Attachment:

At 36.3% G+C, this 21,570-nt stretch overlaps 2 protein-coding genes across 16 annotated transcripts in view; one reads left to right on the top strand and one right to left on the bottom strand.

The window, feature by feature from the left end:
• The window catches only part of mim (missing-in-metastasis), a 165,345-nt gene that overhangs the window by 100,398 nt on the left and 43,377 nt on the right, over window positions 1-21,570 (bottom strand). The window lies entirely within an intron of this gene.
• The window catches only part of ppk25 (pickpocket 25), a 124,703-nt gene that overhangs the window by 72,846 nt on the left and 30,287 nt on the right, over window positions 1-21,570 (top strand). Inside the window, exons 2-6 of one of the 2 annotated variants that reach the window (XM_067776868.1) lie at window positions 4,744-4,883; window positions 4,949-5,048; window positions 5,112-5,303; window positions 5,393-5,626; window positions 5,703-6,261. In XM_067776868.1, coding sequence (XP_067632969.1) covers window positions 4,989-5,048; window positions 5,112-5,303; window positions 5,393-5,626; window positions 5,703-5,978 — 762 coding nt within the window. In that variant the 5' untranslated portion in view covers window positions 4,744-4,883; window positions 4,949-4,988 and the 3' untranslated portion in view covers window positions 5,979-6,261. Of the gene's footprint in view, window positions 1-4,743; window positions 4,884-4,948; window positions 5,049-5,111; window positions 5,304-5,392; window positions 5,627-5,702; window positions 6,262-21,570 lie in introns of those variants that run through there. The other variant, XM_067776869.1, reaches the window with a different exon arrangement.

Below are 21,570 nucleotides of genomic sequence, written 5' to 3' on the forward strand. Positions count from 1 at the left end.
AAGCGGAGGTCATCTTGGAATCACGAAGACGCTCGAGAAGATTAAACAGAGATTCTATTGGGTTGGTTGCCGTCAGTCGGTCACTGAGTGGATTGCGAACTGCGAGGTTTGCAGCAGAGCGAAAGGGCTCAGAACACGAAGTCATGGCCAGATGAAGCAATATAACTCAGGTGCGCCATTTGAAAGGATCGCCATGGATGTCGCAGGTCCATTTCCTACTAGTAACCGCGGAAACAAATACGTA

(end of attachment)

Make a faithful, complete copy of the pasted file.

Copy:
At 36.3% G+C, this 21,570-nt stretch overlaps 2 protein-coding genes across 16 annotated transcripts in view; one reads left to right on the top strand and one right to left on the bottom strand.

The window, feature by feature from the left end:
• The window catches only part of mim (missing-in-metastasis), a 165,345-nt gene that overhangs the window by 100,398 nt on the left and 43,377 nt on the right, over window positions 1-21,570 (bottom strand). The window lies entirely within an intron of this gene.
• The window catches only part of ppk25 (pickpocket 25), a 124,703-nt gene that overhangs the window by 72,846 nt on the left and 30,287 nt on the right, over window positions 1-21,570 (top strand). Inside the window, exons 2-6 of one of the 2 annotated variants that reach the window (XM_067776868.1) lie at window positions 4,744-4,883; window positions 4,949-5,048; window positions 5,112-5,303; window positions 5,393-5,626; window positions 5,703-6,261. In XM_067776868.1, coding sequence (XP_067632969.1) covers window positions 4,989-5,048; window positions 5,112-5,303; window positions 5,393-5,626; window positions 5,703-5,978 — 762 coding nt within the window. In that variant the 5' untranslated portion in view covers window positions 4,744-4,883; window positions 4,949-4,988 and the 3' untranslated portion in view covers window positions 5,979-6,261. Of the gene's footprint in view, window positions 1-4,743; window positions 4,884-4,948; window positions 5,049-5,111; window positions 5,304-5,392; window positions 5,627-5,702; window positions 6,262-21,570 lie in introns of those variants that run through there. The other variant, XM_067776869.1, reaches the window with a different exon arrangement.

Below are 21,570 nucleotides of genomic sequence, written 5' to 3' on the forward strand. Positions count from 1 at the left end.
AAGCGGAGGTCATCTTGGAATCACGAAGACGCTCGAGAAGATTAAACAGAGATTCTATTGGGTTGGTTGCCGTCAGTCGGTCACTGAGTGGATTGCGAACTGCGAGGTTTGCAGCAGAGCGAAAGGGCTCAGAACACGAAGTCATGGCCAGATGAAGCAATATAACTCAGGTGCGCCATTTGAAAGGATCGCCATGGATGTCGCAGGTCCATTTCCTACTAGTAACCGCGGAAACAAATACGTA